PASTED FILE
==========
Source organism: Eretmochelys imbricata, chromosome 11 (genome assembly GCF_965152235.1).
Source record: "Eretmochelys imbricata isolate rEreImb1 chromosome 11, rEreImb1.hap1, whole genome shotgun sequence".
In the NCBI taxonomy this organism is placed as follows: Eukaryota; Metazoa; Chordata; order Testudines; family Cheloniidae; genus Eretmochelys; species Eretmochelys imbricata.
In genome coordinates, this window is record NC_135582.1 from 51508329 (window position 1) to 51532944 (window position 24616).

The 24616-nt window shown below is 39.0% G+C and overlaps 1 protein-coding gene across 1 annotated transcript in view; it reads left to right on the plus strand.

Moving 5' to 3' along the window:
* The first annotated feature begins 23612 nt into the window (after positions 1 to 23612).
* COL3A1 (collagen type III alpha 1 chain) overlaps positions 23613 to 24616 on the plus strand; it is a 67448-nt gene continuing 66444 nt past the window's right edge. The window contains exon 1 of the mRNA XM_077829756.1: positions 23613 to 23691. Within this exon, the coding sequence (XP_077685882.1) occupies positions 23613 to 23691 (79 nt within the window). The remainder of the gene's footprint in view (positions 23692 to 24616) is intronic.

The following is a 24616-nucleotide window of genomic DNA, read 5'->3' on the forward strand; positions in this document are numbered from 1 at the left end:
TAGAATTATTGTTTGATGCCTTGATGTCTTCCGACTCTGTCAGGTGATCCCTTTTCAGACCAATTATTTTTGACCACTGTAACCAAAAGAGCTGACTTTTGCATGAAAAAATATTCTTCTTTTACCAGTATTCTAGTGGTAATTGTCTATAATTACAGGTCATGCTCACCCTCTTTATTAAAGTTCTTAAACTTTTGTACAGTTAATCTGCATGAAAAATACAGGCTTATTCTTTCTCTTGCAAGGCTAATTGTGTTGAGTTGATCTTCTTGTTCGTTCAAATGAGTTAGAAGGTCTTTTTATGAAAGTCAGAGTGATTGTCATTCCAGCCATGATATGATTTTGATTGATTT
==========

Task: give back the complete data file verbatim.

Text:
Source organism: Eretmochelys imbricata, chromosome 11 (genome assembly GCF_965152235.1).
Source record: "Eretmochelys imbricata isolate rEreImb1 chromosome 11, rEreImb1.hap1, whole genome shotgun sequence".
In the NCBI taxonomy this organism is placed as follows: Eukaryota; Metazoa; Chordata; order Testudines; family Cheloniidae; genus Eretmochelys; species Eretmochelys imbricata.
In genome coordinates, this window is record NC_135582.1 from 51508329 (window position 1) to 51532944 (window position 24616).

The 24616-nt window shown below is 39.0% G+C and overlaps 1 protein-coding gene across 1 annotated transcript in view; it reads left to right on the plus strand.

Moving 5' to 3' along the window:
* The first annotated feature begins 23612 nt into the window (after positions 1 to 23612).
* COL3A1 (collagen type III alpha 1 chain) overlaps positions 23613 to 24616 on the plus strand; it is a 67448-nt gene continuing 66444 nt past the window's right edge. The window contains exon 1 of the mRNA XM_077829756.1: positions 23613 to 23691. Within this exon, the coding sequence (XP_077685882.1) occupies positions 23613 to 23691 (79 nt within the window). The remainder of the gene's footprint in view (positions 23692 to 24616) is intronic.

The following is a 24616-nucleotide window of genomic DNA, read 5'->3' on the forward strand; positions in this document are numbered from 1 at the left end:
TAGAATTATTGTTTGATGCCTTGATGTCTTCCGACTCTGTCAGGTGATCCCTTTTCAGACCAATTATTTTTGACCACTGTAACCAAAAGAGCTGACTTTTGCATGAAAAAATATTCTTCTTTTACCAGTATTCTAGTGGTAATTGTCTATAATTACAGGTCATGCTCACCCTCTTTATTAAAGTTCTTAAACTTTTGTACAGTTAATCTGCATGAAAAATACAGGCTTATTCTTTCTCTTGCAAGGCTAATTGTGTTGAGTTGATCTTCTTGTTCGTTCAAATGAGTTAGAAGGTCTTTTTATGAAAGTCAGAGTGATTGTCATTCCAGCCATGATATGATTTTGATTGATTT